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LETTER TO THE EDITOR
Year : 2017  |  Volume : 10  |  Issue : 1  |  Page : 100-102  

A case of multiple skin nodules: Cutaneous T-cell lymphoma


1 Department of Medicine, Byramjee-Jeejeebhoy Government Medical College, Pune, Maharashtra, India
2 GCRI, Ahmedabad, Gujarat, India

Date of Web Publication9-Jan-2017

Correspondence Address:
Dr. Rahul S Kulkarni
F-6, Shalimar Flats, Shahibaug, Ahmedabad - 380 004, Gujarat
India
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Source of Support: None, Conflict of Interest: None


DOI: 10.4103/0975-2870.197917

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How to cite this article:
Basavaraj A, Kulkarni RS. A case of multiple skin nodules: Cutaneous T-cell lymphoma. Med J DY Patil Univ 2017;10:100-2

How to cite this URL:
Basavaraj A, Kulkarni RS. A case of multiple skin nodules: Cutaneous T-cell lymphoma. Med J DY Patil Univ [serial online] 2017 [cited 2020 Sep 23];10:100-2. Available from: http://www.mjdrdypu.org/text.asp?2017/10/1/100/197917

Sir,

A 51-year-old married male farmer, diabetic for 5 years, presented with recurrent vomiting and generalized weakness for 4 days. His random blood sugar was grossly deranged (496 mg%) and was admitted for blood sugar control. However, on examination, he had multiple nodules all over the body. These skin eruptions began 10 years back and developed slowly from excoriations into nodular lesions which initially appeared over the face and slowly developed all over the body during the last 1-year. These lesions were diagnosed as neurofibromatosis during his previous hospital visits and were not investigated further. However, on inquiry, the patient admitted recent rapid increase in the size of these nodules over last 3-4 months.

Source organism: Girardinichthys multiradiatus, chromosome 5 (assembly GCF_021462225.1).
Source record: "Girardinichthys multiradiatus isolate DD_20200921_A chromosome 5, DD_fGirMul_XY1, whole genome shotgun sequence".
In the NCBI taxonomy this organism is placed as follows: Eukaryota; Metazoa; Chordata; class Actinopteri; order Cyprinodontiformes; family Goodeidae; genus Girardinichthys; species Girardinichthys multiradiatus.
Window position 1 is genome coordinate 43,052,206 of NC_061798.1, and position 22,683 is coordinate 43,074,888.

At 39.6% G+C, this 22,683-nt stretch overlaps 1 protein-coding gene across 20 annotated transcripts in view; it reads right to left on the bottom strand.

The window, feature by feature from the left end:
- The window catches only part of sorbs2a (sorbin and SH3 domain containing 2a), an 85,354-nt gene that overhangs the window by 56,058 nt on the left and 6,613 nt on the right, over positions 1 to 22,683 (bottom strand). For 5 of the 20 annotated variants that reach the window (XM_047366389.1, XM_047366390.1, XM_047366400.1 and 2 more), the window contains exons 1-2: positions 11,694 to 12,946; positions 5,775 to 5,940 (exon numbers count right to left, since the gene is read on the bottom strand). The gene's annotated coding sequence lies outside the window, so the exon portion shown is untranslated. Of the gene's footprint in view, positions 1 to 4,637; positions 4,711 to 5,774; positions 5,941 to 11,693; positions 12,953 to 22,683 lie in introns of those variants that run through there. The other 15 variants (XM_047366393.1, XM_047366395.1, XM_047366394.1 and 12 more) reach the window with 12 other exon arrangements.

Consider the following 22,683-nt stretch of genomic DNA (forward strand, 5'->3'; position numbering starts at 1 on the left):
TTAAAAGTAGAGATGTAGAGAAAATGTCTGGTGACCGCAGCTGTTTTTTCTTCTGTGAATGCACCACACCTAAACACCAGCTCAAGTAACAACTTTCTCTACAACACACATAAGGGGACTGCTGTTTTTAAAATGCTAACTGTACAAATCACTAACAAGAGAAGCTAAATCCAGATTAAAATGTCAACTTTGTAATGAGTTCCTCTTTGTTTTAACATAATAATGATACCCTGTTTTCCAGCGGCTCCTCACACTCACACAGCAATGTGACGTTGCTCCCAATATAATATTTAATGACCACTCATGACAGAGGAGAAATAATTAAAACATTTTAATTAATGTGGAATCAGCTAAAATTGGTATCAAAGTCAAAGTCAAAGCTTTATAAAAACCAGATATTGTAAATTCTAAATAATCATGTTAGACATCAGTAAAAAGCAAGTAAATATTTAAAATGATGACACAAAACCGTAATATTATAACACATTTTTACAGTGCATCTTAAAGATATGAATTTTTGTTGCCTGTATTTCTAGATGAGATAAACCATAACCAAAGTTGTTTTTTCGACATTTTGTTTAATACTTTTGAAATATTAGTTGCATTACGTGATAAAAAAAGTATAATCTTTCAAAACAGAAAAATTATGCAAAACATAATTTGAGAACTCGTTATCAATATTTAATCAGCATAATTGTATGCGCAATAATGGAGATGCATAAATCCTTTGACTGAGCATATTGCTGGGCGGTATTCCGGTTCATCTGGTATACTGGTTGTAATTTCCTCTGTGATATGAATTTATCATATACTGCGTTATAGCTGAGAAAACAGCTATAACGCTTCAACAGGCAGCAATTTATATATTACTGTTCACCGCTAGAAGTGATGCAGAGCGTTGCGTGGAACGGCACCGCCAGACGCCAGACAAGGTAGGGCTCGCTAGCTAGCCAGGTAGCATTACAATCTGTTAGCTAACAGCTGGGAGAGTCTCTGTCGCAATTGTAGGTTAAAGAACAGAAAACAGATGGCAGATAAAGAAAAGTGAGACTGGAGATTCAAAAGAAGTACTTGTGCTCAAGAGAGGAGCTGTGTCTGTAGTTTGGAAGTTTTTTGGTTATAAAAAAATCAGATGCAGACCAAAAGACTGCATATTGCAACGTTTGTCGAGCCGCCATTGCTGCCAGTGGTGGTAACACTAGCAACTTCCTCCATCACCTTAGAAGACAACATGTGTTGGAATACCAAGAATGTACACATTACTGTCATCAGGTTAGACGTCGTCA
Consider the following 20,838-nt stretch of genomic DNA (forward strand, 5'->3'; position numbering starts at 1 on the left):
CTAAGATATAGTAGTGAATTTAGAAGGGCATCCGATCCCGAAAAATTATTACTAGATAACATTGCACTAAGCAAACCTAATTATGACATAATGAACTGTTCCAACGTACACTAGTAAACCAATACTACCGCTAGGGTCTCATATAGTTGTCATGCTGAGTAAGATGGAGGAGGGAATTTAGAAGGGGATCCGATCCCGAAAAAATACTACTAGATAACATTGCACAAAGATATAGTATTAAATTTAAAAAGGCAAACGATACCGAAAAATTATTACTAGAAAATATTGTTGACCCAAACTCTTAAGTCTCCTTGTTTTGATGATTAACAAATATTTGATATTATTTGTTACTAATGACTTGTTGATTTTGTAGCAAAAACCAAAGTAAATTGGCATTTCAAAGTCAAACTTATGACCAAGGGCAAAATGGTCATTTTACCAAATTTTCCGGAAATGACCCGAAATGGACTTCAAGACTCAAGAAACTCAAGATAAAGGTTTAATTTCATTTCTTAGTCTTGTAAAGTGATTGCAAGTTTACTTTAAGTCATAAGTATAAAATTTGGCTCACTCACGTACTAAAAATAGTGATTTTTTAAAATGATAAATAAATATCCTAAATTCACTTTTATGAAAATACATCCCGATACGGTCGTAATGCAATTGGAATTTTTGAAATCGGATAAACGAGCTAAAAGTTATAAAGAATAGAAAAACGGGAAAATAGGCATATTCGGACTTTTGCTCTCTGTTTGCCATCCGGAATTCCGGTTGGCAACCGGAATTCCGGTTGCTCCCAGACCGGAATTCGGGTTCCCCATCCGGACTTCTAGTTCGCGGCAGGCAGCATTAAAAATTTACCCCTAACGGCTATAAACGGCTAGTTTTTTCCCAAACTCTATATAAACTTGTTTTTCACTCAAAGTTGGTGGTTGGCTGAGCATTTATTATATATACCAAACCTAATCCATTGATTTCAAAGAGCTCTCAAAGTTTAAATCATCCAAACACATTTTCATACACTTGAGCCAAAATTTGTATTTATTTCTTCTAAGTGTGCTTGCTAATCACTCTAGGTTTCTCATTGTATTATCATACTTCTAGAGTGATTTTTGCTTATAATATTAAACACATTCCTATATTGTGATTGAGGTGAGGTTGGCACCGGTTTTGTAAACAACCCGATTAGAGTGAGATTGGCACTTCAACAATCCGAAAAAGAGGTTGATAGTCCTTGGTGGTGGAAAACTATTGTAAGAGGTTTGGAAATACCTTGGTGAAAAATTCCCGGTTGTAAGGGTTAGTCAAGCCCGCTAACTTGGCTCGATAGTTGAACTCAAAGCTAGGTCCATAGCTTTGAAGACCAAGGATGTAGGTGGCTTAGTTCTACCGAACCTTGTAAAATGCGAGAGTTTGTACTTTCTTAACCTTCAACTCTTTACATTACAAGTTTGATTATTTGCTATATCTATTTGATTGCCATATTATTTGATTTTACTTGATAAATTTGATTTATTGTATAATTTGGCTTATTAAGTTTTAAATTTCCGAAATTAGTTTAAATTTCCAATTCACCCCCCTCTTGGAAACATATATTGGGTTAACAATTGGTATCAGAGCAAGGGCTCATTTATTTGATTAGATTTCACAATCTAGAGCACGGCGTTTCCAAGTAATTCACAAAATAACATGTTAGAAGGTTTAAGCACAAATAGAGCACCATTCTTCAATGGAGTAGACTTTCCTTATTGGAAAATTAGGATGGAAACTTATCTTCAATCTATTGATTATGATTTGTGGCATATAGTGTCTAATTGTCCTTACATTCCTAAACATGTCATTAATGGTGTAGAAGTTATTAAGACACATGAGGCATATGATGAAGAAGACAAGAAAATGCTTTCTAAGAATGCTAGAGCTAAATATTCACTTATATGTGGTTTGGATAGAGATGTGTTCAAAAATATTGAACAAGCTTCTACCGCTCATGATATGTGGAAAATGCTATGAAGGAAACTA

There was no history of oral or genital ulcerations, palm and sole involvement, decreased visual acuity, fever, night sweats, weight loss, abdominal pain, and loss of sensations. Personal and family history was not contributory. General examination was normal except cervical lymphadenopathy. Systemic examination was within normal limits. Dermatological examination showed multiple nodules of varying sizes ranging from 0.5 to 6 cm in diameter over the scalp, face, both ears, neck, trunk, and extremities. The Large exophytic growth of 7.5 cm was seen over the forehead with ulceration. Single nodule of 6 cm over the back with hemorrhagic crust was seen. Multiple ulcerated nodules and plaques with blood and pus discharge and hyperpigmentation over face, trunk, and extremities were seen [Figure 1]a,[Figure 1]b,[Figure 1]c. Nails and oral and ocular mucosa was normal.
Figure 1: (a-c) Multiple nodules of varying sizes ranging from over the scalp, face, neck, trunk, and extremities. (d-f) Dramatic response and significant resolution of skin lesions after chemotherapy